Tuesday, July 25, 2006


Whether I'm entering a bookstore, grocery store, buffet pizza place or Chinese food restaurant, I keep hearing these stock greetings with some variation of "Hi" and "Welcome to [insert name of business]." While it may be nice to be recognized, I've become annoyed with these kinds of faux, stylized greetings.

I don't mind when the cashier at Taco Bell says a spontaneous "hello" and takes my order. The "hello" is genuine, even if it's for the sake of ordering some Mexican fast food. I do mind when I enter a place that makes excellent, inexpensive Chinese food and the attendant taking the orders says, "Hi, welcome to [insert name of business]," the same way to every customer. They say this in a way that sounds like they have been brainwashed into saying this.

Now these kinds of robotic greetings have sprouted up in my favorite bookstore. I don't know if this is at all of the bookstores in town, but one in particular I frequent has a stand set-up in the front for a greeter. I've seen the same guy the few times I've been in there since this new set-up has been installed. He has this very dry tone and says "Welcome to [insert name of business]" in the same way that the Robot from Lost in Space would say it.

I know these businesses are trying to make their atmosphere a little more customer-friendly, but I'm finding this to be a deterrent from going into these places. As someone who's worked in retail before, I hated doing those stock greetings to anyone and everyone. I never minded whenever people would look for me and ask a question. I took (and still take) the attitude that people like to shop on their own time with the least amount of hassle or interruption. When part of my greeting extended into becoming more of a salesman trying to sell stuff that people didn't really want, I had to get out of that place.

I think about how many times this greeting has to be said at these places. Not only would saying one long-ass sentence over and over wear me out, but after the first hundred times of saying it, it would probably turn into one long-ass word. Sounding more like gibberish than English, I wonder what the advantage is. An attendant at a sandwich shop once said to me, "wouldyouliketomakeitabananamalttoday?" Um, what?

Can anyone show me statistics that prove that people actually like to hear robotic, formulaic greetings over and over again? Probably, but we're humans and humans aren't machines, even if we place more of our lives into them, be it cell phones or computers. I'd like to think we interact with other humans when we don't want to interact with cold machinery. So, turning humans into sounding more like machines makes me wonder about where our culture is going. If this is meant to service every customer, then sincerity is getting thrown out the window.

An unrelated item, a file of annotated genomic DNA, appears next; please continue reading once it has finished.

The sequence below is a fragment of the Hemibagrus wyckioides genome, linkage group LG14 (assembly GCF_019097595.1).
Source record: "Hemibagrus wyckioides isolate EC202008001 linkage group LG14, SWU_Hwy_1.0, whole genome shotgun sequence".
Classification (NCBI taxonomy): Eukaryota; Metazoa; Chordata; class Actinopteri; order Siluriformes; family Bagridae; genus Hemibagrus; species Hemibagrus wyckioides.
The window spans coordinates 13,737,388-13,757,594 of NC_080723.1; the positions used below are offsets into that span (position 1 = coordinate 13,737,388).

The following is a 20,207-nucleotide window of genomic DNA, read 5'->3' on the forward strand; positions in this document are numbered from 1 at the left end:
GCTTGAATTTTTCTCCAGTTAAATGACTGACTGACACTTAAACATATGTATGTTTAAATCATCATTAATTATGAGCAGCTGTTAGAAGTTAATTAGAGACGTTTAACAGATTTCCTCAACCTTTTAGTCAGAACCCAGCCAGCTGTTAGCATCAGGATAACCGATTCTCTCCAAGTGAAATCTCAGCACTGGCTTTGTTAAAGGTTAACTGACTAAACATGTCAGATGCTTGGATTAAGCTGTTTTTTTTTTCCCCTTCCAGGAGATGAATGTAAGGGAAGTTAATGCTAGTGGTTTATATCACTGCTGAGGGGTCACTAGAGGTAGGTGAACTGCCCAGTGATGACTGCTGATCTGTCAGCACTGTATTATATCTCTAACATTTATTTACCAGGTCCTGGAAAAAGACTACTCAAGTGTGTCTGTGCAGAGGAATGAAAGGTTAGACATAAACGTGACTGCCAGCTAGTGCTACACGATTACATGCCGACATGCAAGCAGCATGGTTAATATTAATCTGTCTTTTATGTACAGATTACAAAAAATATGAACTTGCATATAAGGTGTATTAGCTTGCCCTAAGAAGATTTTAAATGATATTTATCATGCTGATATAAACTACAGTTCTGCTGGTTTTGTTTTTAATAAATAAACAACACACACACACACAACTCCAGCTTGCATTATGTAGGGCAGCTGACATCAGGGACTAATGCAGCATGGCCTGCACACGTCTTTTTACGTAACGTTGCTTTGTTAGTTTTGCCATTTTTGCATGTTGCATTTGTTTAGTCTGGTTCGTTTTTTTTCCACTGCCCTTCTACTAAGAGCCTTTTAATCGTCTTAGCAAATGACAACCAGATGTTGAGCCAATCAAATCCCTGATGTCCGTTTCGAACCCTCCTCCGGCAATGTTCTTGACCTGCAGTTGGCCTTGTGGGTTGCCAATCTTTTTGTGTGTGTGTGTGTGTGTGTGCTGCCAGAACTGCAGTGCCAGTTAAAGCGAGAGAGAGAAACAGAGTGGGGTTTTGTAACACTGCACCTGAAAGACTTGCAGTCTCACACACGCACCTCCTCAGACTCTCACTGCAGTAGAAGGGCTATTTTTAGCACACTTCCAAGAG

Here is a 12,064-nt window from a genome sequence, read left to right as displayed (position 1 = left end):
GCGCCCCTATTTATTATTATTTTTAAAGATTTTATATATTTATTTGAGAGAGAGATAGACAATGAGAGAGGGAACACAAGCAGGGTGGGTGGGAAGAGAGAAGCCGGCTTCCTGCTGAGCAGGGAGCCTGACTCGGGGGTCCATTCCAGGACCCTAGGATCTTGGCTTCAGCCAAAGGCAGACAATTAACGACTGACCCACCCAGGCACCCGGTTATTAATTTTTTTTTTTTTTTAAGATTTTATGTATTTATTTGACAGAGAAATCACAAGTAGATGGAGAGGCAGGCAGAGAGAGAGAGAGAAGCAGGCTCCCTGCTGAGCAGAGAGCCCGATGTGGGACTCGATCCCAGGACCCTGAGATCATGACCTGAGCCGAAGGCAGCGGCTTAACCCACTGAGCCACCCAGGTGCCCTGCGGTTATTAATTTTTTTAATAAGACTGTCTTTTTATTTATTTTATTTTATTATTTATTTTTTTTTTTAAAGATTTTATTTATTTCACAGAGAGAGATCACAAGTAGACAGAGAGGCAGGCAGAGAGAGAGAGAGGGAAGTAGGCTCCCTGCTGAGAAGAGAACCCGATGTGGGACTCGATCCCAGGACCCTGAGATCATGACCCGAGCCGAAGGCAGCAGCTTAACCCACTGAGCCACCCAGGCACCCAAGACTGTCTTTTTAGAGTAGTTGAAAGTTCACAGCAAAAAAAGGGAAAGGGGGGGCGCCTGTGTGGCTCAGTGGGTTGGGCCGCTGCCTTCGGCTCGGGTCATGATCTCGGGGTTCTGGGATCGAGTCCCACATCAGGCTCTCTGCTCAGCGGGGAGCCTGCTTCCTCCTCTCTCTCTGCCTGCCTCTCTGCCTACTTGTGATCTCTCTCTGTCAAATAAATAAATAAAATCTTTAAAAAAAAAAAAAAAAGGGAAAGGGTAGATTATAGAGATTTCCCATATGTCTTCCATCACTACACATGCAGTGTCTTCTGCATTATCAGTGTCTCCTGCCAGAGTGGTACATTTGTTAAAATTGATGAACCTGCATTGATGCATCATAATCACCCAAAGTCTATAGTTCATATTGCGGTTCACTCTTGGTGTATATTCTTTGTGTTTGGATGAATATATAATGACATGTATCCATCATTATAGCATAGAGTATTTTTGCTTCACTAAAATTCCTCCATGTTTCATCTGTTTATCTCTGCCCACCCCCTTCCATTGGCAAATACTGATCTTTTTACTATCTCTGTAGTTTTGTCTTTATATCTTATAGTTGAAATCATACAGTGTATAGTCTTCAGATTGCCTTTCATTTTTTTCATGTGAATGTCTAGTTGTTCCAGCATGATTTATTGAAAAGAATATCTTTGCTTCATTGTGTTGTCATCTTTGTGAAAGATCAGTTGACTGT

jen said...

i know that when i worked retail/service industry jobs i hated saying stuff like that too because it made me feel like a robot. when i see them now i just smile and nod and go along my merry way. but the way i figure it, there are people who walk into a place and may have a question, and rather than them having to wander around aimlessly trying to find someone to help (which bothers me more than anything else), there's help immediately there. i know a couple of people who are so shy/nervous they would rather leave empty-handed than apprach someone for help, so maybe this "service" exists for them. it is pretty soulless, but at least it give a bit of accessability.

jonofdeath said...

I used to work at Target and about 6 months before I quit they started a new customer service campaign called, "Can I Help You Find Something?" They made t-shirts, little approval cards that they would hand out if we were ever caught in the act of asking a customer, and they also made little red bracelets like the Lance Armstrong bracelets that became a part of our uniform. All the employees had to ask every customer we came across the exact phrase. We were not allowed any variation of the question. I voiced my concern over the matter, not only because it is robotic, and I don't like being treated like a robot, but it is also grammatically incorrect. I was not only a robot now, but apparently an ill-programmed one. Every-once-and-a-while our store manager would walk around trying to hear us say, "Can I Help You Find Something?" And she would give us a prize and write us a little card. I remember so many times making fun of the situation and I would see her walk by and I would scream, "CAN I HELP YOU FIND SOMETHING?!" Needless to say, I never got the prize, which was usually a water bottle with a Target symbol.

captain groovy said...

I hate the big hello.I am a Micky D's supervisor & i always get crap because the stores i oversee don't all yell hello as soon as they see a customer.I think it's phony as well as irritating particularly for people who come in everyday.Not to mention pissing off the employees who you have to count on to be motivated to do what is already a soul sucking task.
As for the bookstore that guy up front is monitoring a screen that has cameras in the entire store to prevent theft.I guess the idea is that if people see him looking at a camera screen they will go somewhere else & steal.And since it is probably a mind numbingly boring & stupid waste of money they added saying hello to everybody to get their moneys worth out of the tasks he performs.It is utterly stupid & an insult to anyone of reasonable intelligence